DEPUTY SECRETARY NIDES: Well, I think the – as you know, we’ve been very clear about how excited we are about having them into the program. For – listen, it’s good for us too. This is not just good for those in Taiwan. It’s good for Americans. It’s good for our consumers. So there is – so I like to say this is a win-win.
So let me ask David to give us the timing of the execution of that. Or who would like to – Dave, would you like to do that?
MODERATOR: Can you please pass that microphone over?
DEPUTY SECRETARY NIDES: See, I give him the hard questions about timing. (Laughter.) See, I get the softballs, and I give the hard ones to him.
MR. DONOHUE: Well, we don’t have an exact timeline. But as you know, the Secretary has nominated Taiwan, and we have had teams out there from the Department of Homeland Security to review qualifications. Everyone wants this to move forward. All of the very strict requirements have to be met, and everyone is trying to do that as soon as it possibly can be done, so I think everybody’s hoping that it will move forward very quickly.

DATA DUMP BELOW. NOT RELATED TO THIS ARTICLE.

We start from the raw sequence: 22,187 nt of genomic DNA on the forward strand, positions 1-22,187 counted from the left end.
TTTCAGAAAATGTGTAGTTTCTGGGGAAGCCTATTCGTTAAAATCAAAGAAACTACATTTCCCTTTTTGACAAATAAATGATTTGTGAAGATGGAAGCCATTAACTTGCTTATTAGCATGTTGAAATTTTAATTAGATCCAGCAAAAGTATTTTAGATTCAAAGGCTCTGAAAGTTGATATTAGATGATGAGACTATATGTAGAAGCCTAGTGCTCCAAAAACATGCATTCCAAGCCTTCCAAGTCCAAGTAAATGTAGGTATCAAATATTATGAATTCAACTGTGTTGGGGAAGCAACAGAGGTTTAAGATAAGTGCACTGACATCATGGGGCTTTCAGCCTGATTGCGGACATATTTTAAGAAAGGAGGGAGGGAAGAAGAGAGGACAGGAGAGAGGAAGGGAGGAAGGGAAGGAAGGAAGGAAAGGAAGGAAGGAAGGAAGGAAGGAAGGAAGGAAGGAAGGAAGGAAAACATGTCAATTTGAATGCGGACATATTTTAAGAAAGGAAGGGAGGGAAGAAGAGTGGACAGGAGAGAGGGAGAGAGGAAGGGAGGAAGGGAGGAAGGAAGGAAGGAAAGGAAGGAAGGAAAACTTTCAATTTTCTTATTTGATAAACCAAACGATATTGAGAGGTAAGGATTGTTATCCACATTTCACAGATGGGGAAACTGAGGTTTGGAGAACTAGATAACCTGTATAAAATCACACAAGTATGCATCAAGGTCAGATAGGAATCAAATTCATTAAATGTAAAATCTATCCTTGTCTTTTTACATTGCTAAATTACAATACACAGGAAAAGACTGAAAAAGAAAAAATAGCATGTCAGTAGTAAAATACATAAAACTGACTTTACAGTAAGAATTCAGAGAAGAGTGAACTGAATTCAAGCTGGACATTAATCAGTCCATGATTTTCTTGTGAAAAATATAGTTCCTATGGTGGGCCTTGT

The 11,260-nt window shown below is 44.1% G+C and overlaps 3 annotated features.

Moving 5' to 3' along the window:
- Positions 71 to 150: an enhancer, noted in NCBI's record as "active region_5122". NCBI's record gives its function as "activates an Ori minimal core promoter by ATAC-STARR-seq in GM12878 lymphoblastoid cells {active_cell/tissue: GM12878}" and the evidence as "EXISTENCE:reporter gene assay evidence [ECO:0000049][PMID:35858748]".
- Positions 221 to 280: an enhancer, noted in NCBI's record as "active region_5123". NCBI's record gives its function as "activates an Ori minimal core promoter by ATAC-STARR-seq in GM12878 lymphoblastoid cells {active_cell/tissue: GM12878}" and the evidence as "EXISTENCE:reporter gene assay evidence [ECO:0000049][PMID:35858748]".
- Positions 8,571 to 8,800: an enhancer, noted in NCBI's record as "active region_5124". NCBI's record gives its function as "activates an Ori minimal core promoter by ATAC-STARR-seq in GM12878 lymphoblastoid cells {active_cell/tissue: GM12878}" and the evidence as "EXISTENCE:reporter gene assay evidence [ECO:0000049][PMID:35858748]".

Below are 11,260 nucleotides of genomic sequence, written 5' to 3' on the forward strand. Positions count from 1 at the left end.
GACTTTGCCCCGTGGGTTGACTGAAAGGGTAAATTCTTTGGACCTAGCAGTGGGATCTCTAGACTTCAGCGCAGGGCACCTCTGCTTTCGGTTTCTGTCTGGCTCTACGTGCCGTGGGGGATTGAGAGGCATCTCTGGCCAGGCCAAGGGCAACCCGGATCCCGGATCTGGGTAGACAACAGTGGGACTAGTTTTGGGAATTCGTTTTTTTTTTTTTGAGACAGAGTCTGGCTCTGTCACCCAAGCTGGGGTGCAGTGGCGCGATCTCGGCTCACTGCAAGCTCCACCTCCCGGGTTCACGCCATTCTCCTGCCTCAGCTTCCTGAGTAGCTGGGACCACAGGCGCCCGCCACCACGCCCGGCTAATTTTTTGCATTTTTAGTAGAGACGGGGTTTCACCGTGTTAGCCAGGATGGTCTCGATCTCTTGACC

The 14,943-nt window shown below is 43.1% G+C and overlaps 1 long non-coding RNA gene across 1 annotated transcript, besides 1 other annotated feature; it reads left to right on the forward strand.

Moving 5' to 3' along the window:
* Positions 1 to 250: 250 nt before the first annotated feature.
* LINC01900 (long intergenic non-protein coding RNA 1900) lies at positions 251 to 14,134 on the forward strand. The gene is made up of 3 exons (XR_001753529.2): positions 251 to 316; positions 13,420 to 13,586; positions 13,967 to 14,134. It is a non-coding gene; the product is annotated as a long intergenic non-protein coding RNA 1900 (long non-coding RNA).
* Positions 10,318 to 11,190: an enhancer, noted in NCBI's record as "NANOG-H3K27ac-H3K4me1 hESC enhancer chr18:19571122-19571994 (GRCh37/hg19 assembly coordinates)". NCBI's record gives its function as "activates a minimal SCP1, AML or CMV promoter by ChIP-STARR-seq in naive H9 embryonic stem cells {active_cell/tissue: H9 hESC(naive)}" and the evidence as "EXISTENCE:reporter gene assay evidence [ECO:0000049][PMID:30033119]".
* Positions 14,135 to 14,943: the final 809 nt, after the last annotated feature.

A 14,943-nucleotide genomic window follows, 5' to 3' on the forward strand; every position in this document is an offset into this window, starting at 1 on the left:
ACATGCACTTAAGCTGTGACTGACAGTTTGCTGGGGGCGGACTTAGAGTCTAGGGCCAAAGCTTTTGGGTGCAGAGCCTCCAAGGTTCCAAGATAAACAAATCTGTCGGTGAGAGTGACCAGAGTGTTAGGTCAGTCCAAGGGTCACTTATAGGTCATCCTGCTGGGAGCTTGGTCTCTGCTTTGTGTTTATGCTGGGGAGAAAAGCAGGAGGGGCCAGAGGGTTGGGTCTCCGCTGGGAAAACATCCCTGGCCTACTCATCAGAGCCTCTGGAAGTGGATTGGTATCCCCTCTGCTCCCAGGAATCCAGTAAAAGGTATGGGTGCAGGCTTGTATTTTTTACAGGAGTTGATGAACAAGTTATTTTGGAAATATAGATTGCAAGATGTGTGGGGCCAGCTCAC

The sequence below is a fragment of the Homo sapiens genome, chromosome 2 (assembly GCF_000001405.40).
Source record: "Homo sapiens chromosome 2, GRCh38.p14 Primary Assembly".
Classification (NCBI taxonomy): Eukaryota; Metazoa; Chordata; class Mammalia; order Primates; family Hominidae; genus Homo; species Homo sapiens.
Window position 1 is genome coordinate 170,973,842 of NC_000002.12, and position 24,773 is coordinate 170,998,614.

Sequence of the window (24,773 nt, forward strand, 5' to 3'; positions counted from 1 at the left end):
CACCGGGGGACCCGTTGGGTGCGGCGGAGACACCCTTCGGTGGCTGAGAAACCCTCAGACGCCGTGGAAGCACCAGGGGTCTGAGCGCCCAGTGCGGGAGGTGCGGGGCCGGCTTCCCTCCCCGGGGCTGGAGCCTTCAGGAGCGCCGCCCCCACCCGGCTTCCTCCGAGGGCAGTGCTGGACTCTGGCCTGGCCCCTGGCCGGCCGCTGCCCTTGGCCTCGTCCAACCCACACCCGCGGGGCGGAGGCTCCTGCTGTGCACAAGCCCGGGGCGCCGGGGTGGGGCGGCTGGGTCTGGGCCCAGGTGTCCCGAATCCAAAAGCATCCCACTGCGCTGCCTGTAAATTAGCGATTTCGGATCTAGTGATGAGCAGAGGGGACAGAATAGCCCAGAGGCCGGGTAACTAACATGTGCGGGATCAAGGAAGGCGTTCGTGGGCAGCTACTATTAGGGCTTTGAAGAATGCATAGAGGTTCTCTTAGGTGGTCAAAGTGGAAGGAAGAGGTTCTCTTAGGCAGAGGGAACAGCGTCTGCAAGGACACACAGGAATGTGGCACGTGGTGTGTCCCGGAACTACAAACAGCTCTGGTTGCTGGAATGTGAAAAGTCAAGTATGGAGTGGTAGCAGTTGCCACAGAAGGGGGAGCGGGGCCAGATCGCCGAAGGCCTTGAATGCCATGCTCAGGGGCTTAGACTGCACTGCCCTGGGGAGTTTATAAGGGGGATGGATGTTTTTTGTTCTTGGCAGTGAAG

QUESTION: Do you have a timeframe? Will it be (inaudible) this year?
MR. DONOHUE: Well, we would certainly like it to be this year. That would be – I think everyone – that’s everybody’s interest. But you can’t – we don’t like to give a timeframe to something that is a part of a process.
QUESTION: Thank you.
DEPUTY SECRETARY NIDES: Soon. Obviously, we’re supportive of those actions. Again, one of the ways – listen, our – the bilateral relationships between our two economies could not be stronger, as you know, on a variety of issues, including this issue around tourism, the national security dialogue. So we – obviously, gestures and focus on issues of trade issues, which tend to have friction in them, obviously alleviate those issues, obviously create – open more doors for trade, investment, cooperation.
But I think – listen, I think that most of us – and certainly at the State Department – feel very comfortable where this relationship is. And I think we’re very much focused on getting certainly something that you can visibly see in getting the waiver program completed very quickly. It’s something that would be in both of our economies’ national and security interests, but more importantly, good for both our economies.
MODERATOR: For the next question – do you still have one? We’ll go to the gentleman in the middle.
QUESTION: It’s Tony Liao from Central News Agency in Taiwan. A similar question: There’s lots of countries in Asia. They kind of promote tourism with the cheaper tickets. But somehow here, we got easier visa, but the ticket’s still quite expensive to go all the way to United States. Is it possible to create such program to cooperate with like United or American Airlines to make a campaign to the Asian consumer, make them easier to come here to spend money? Thank you.